Register for updates

 
 

Psychology & Psychiatry
RSS Feed
New Virtual Reality Technology May Improve Motor Skills in Damaged Limbs
Wednesday, December 14, 2016 9:00:00 AM

Novel training may rehabilitate impaired limbs by allowing healthy limbs to lead "by example," say TAU researchers

A combination of traditional physical therapy and technology may improve the motor skills and mobility of an impaired hand by having its partner, more mobile hand lead by example through virtual reality training, new Tel Aviv University research suggests.

"Patients suffering from hemiparesis — the weakness or paralysis of one of two paired limbs — undergo physical therapy, but this therapy is challenging, exhausting, and usually has a fairly limited effect," said lead investigator Prof. Roy Mukamel of TAU's School of Psychological Sciences and Sagol School of Neuroscience, who conducted the research with his student Ori Ossmy. "Our results suggest that training with a healthy hand through a virtual reality intervention provides a promising way to repair mobility and motor skills in an impaired limb." The research was published in Cell Reports.

Does the left hand know what the right hand is doing?

53 healthy participants completed baseline tests to assess the motor skills of their hands, then strapped on virtual reality headsets that showed simulated versions of their hands. The virtual reality technology, however, presented the participants with a "mirror image" of their hands — when they moved their real right hand, their virtual left hand would move.

In the first experiment, participants completed a series of finger movements with their right hands, while the screen showed their "virtual" left hands moving instead. In the next, participants placed motorized gloves on their left hands, which moved their fingers to match the motions of their right hands. Again, the headsets presented the virtual left hands moving instead of their right hands.

The research team found that when subjects practiced finger movements with their right hands while watching their left hands on 3D virtual reality headsets, they could use their left hands more efficiently after the exercise. But the most notable improvements occurred when the virtual reality screen showed the left hand moving while in reality the motorized glove moved the hand.

Tricking the brain

"We effectively tricked the brain," said Prof. Mukamel.

"Technologically, these experiments were a big challenge," Prof. Mukamel continued. "We manipulated what people saw and combined it with the passive, mechanical movement of the hand to show that our left hand can learn even when it is not moving under voluntary control."

The researchers are optimistic that this research could be applied to patients in physical therapy programs who have lost the strength or control of one hand. "We need to show a way to obtain high-performance gains relative to other, more traditional types of therapies," said Prof. Mukamel. "If we can train one hand without voluntarily moving it and still show significant improvements in the motor skills of that hand, we've achieved the ideal."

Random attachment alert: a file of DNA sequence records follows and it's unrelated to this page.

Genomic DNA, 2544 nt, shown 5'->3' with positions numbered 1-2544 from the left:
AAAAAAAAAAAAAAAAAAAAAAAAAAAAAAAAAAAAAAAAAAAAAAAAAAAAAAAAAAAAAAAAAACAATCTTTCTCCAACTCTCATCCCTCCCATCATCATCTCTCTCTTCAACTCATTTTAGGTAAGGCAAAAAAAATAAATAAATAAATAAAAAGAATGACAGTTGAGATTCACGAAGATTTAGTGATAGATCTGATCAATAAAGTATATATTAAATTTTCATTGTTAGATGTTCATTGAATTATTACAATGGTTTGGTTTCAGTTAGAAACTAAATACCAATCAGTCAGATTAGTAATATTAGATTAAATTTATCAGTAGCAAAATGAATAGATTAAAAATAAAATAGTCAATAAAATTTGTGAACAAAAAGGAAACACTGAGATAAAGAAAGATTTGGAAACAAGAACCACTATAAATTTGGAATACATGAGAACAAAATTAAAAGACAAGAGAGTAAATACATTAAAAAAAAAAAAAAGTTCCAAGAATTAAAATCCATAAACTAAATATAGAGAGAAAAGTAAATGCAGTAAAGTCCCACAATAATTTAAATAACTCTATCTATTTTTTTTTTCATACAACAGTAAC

The researchers are currently examining the applicability of their novel VR training scheme to stroke patients.




Latest News

TAU Study Links Cannabis Use in Adolescence to Schizophrenia

Psychoactive compound in cannabis may trigger the brain disorder, researchers say.

Violent Attacks Against Jews Declined 12% in 2016, But Anti-Semitic Hate Speech Spiked

U.S. college campuses saw a 45% rise in anti-Semitism of all forms, annual TAU Kantor Center study reports.

Israeli Student Film Sets Guinness World Record

Lior Geller's Roads noted for most awards won by a short student film.

Tiny Whiteflies Provide Insight into Stabilizing Manmade Drones during Takeoff

The insects spread their wings only after leaping, rotating and reversing direction in midair, TAU researchers say.

Where the Jordan Stops Flowing

Regional cooperation key to river restoration strategy that could be emulated around the world, says TAU researcher.

Infant Vitamin B1 Deficiency Leads to Poor Motor Function and Balance

Lack of vitamin has long-term consequences for children's health, TAU researchers say.

Scientists Discover Mechanism That Causes Cancer Cells to Self-destruct

Modifying specific proteins during cancer cell division unleashes a natural killing mechanism, say TAU researchers.

Insulin Resistance May Lead to Faster Cognitive Decline

Executive function and memory are particularly vulnerable to the effects of insulin resistance, TAU researchers say.

Study Finds Disruptive Children Do Not Inspire Similar Behavior in Their Siblings

Siblings are more likely to learn how not to behave, say TAU researchers.

Sponge Bacterium Found to Encapsulate Arsenic Drawn from Environment

Entotheonella sequesters and neutralizes toxins within sponge host, say TAU researchers.

Outdoor Adventure Program Is a Promising Complementary Treatment for Autism Spectrum Disorder

Challenge-based intervention may be effective in reducing the severity of autism symptoms, TAU researchers say.

Ancient Jars Found in Judea Reveal Earth's Magnetic Field is Fluctuating, Not Diminishing

New evidence says geomagnetic force "spiked" in 8th century BCE, say TAU, Hebrew University, UC San Diego researchers.

The Zuckerman Post-Doctoral Scholarship Program at TAU Calls for Applications

Initiative designed to support future generations of leaders in STEM disciplines in the US and Israel.

Drug Candidate Stabilizes Essential Transport Mechanism in Nerve Cells

NAP blocks formation of "tangles" that contribute to Alzheimer's disease, says TAU researcher.

contentSecondary
c

© 2017 American Friends of Tel Aviv University
39 Broadway, Suite 1510 | New York, NY 10006 | 212.742.9070 | info@aftau.org
Privacy policy | Tel Aviv University